35 Registers  A flip-flop stores one bit of information  When a set of n flip-flops is used to store n bits of data, we refer to these flip-flops as a register  Common register usages include Holding a data value output from an arithmetic circuit Holding a count value in a counter circuit  A common clock signal is typically used for each flip-flop in a register 35

36 Shift register  A register that provides the ability to shift its contents by a single bit  May be to the right or left (or possibly both) D Q Q Clock D Q Q D Q Q D Q Q In Out Q 1 Q 2 Q 3 Q 4 Shift right register 36

37 Shift right register  Data is shifted to the right in a serial fashion using the In input  Positive edge triggered  Contents of each flip-flop are transferred to the next flip-flop at each positive edge of the clock  Level sensitive devices would not be appropriate for this circuit InQ1Q1 Q2Q2 Q3Q3 Q4Q4 t0t t1t t2t t3t t4t t5t t6t t7t

38 Parallel-access shift register  Data transfer in computer systems is a common function  If the transfer is n-bits at a time, the transfer is said to be in parallel  If the transfer is 1-bit at a time, the transfer is said to be serial  To transfer data serially, data is loaded into a register in parallel (in one clock cycle) and then shifted out one bit at a time  Parallel-to-serial data conversion  If bits are received serially, after n clock cycles the contents of a register can be accessed in parallel as an n-bit item  Serial-to-parallel conversion 38

39 Parallel-access shift register QQQQ 3210 Clock Parallel input Parallel output Shift/Load Serial input D Q Q D Q Q D Q Q D Q Q 39

40 Counters  Special purpose arithmetic circuits used for the purpose of counting  Design circuits that can increment or decrement a count by 1  Counter circuits serve many purposes  Count occurrences of certain events  Generate timing intervals for controlling various tasks in a digital system  Track elapsed time between events  Often (but not always) built with T flip-flops because the toggle feature is naturally suited for implementing the counting operation 40

41 Up-counter with T flip-flops T Q Q Clock T Q Q T Q Q 1 Q 0 Q 1 Q 2 Q 0 Q 1 Q 2 Count

42 Down counter with T flip-flops T Q Q Clock T Q Q T Q Q 1 Q 0 Q 1 Q 2 Q 0 Q 1 Q 2 Count

43 Asynchronous counters  The previous counters are examples of asynchronous counters. Also called ripple counters.  Input clock is only connected to one flip-flop  Clocks for other flip-flops are (or are derived from) the outputs of the previous flip-flops  This form of counter is slow because the cascaded clocking scheme  The clock source ripples from stage-to-stage  The ripple effect is similar to that of a ripple carry adder circuit 43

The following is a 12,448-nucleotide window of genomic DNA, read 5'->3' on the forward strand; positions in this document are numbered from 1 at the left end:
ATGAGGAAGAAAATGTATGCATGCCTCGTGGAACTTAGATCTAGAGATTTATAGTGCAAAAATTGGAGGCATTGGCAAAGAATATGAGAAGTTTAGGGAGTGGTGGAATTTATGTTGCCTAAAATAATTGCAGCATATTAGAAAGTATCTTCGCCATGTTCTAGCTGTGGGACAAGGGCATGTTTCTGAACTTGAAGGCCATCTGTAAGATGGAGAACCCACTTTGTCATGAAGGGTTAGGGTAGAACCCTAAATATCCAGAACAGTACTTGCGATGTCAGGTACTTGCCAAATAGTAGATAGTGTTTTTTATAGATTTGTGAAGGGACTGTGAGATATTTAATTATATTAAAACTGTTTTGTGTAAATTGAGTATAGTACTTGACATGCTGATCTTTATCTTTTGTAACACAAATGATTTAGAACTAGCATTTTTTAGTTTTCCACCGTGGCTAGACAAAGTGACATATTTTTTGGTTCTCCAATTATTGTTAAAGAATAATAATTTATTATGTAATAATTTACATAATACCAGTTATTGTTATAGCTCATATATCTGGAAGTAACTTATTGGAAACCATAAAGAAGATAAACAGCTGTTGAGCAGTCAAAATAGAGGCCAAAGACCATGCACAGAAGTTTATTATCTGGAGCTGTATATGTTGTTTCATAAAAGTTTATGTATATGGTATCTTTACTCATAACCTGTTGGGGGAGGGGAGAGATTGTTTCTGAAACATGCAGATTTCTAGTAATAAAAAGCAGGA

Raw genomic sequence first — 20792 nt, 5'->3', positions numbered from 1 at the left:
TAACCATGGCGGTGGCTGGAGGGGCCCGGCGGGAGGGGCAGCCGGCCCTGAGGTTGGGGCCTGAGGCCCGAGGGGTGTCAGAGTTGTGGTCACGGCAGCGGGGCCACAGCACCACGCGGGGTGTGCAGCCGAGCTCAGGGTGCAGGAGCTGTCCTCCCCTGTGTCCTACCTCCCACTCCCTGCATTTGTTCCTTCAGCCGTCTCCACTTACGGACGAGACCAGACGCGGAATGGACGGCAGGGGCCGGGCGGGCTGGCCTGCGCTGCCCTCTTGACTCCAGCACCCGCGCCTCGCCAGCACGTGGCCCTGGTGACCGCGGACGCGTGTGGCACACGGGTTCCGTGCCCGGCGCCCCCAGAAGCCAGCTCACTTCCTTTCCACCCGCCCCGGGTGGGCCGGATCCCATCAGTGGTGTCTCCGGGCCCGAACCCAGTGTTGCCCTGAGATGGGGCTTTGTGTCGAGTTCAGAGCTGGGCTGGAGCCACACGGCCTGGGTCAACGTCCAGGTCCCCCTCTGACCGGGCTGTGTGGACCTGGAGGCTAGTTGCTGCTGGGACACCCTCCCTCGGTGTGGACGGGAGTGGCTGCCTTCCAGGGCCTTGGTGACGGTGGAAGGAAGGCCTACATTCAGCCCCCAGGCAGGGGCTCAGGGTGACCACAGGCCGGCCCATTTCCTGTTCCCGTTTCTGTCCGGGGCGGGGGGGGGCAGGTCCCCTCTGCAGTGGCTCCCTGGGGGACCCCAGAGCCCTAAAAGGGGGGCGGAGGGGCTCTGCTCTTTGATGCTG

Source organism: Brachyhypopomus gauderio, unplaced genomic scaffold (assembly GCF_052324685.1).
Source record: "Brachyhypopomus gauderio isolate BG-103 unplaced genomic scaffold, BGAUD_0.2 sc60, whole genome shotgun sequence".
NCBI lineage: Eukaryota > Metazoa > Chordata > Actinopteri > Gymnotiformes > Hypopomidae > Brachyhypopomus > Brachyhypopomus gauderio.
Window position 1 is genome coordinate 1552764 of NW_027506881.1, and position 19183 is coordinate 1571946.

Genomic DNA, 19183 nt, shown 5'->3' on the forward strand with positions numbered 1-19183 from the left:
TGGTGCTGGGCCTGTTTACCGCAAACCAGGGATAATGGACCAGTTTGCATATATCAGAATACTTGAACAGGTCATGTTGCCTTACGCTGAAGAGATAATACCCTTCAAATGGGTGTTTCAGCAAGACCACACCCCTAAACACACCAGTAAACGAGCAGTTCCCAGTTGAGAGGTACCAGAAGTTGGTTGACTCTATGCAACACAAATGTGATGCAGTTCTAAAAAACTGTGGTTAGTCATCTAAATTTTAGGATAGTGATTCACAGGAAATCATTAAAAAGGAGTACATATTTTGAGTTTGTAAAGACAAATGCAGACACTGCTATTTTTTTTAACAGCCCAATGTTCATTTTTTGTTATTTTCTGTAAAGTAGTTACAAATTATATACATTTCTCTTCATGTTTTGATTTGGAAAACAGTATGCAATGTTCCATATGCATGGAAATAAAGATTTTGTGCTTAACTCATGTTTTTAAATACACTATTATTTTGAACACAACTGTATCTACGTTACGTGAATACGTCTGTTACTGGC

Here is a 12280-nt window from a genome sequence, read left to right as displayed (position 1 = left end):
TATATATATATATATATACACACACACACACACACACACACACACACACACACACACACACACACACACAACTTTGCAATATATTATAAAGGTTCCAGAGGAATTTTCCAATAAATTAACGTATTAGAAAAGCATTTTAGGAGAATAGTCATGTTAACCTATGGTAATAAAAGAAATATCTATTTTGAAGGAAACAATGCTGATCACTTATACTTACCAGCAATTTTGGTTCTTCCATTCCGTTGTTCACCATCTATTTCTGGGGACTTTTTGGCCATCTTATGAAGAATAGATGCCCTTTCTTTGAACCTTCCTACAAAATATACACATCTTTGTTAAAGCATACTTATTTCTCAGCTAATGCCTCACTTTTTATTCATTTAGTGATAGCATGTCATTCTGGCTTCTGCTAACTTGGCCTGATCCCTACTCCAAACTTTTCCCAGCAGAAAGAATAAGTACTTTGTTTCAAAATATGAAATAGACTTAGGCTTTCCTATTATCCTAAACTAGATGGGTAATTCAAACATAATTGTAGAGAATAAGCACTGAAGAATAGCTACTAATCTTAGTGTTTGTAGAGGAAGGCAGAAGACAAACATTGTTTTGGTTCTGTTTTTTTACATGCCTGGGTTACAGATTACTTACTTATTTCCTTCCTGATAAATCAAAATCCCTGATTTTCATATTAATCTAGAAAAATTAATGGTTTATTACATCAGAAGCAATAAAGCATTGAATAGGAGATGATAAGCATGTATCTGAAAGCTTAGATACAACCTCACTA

44 Synchronous counters  Synchronous counters are built by clocking all the flip-flops at the same time (with a single clocking source)  Faster response than asynchronous counters  Synchronous counters with T flip- flops  Least significant bit, Q 0, changes every clock cycle  Bit one, Q 1, only changes when Q 0 =1  Bit two, Q 2, only changes when Q 0 =Q 1 =1 Q2Q2 Q1Q1 Q0Q Q 1 changes Q 2 changes 44

45 T flip-flop synchronous counter T Q Q Clock T Q Q T Q Q 1 Q 0 Q 1 Q 2 T Q Q Q 3 4-bit synchronous up counter 45

46 Enable and clear capability  It may be desirable to disable counting or clear the counter  Include an enable control signal  Use a flip-flop with asynchronous clear capability T Q Q Clock T Q Q Enable Clear T Q Q T Q Q 46

47 D flip-flop synchronous counter  A 4-bit up counter counts in the sequence 0,1,2,…,15,0,1…  The count is given by the flip-flop outputs Q 3 Q 2 Q 1 Q 0  The D inputs are given by: D 0 =Q 0  Enable D 1 =Q 1  Q 0  Enable D 2 = Q 2  Q 1  Q 0  Enable D 3 = Q 3  Q 2  Q 1  Q 0  Enable 47

48 Four-bit counter (D flip-flops) Q0Q0 Q1Q1 Q2Q2 Q3Q3 Carry output 48

49 Counters with parallel load  It is common for counters to begin a count with a zero value  An asynchronous clear input can be used for his purpose  It may be desirable for a counter to begin with a non-zero value  Adding circuitry to provide parallel load capability is necessary  A control input, load, is used to select a mode of operation  Load=0, circuit counts  Load=1, parallel load a new value into the counter 49

50 Parallel load counter load clock enableD0D0 D1D1 D2D2 D3D3 Q0Q0 Q1Q1 Q2Q2 Q3Q3 Carry output 50